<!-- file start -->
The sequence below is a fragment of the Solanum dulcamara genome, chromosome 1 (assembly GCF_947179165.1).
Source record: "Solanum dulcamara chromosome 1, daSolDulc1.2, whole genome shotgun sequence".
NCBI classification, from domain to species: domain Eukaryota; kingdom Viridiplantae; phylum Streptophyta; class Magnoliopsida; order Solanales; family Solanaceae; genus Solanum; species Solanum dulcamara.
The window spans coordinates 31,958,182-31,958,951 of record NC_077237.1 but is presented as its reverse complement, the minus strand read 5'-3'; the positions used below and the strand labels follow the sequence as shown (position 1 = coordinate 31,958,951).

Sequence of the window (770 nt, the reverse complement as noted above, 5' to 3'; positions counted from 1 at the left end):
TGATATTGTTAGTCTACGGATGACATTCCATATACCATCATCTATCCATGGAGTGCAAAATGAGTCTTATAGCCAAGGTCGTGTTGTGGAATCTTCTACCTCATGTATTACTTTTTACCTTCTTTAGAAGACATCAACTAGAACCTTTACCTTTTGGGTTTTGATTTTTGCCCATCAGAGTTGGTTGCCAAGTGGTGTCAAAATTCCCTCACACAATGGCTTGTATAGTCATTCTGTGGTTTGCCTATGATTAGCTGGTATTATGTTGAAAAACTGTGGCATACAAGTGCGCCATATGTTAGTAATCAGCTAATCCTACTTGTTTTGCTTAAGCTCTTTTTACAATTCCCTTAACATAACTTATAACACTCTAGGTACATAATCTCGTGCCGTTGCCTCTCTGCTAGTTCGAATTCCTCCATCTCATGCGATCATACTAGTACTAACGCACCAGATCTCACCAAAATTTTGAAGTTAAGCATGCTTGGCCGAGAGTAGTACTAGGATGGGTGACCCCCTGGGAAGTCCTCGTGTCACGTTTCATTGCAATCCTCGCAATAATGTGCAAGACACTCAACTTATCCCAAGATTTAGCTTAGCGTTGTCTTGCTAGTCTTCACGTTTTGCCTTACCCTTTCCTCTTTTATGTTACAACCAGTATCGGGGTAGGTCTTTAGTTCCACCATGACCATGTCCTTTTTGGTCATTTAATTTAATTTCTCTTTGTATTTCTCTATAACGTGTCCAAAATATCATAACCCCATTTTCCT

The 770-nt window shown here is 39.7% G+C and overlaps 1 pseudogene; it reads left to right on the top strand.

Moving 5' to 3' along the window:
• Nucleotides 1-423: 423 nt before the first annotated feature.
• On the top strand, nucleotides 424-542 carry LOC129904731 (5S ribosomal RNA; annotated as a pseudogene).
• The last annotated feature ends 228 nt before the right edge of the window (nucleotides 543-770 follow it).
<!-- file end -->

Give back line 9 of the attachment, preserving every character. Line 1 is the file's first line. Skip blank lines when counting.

• Nucleotides 1-423: 423 nt before the first annotated feature.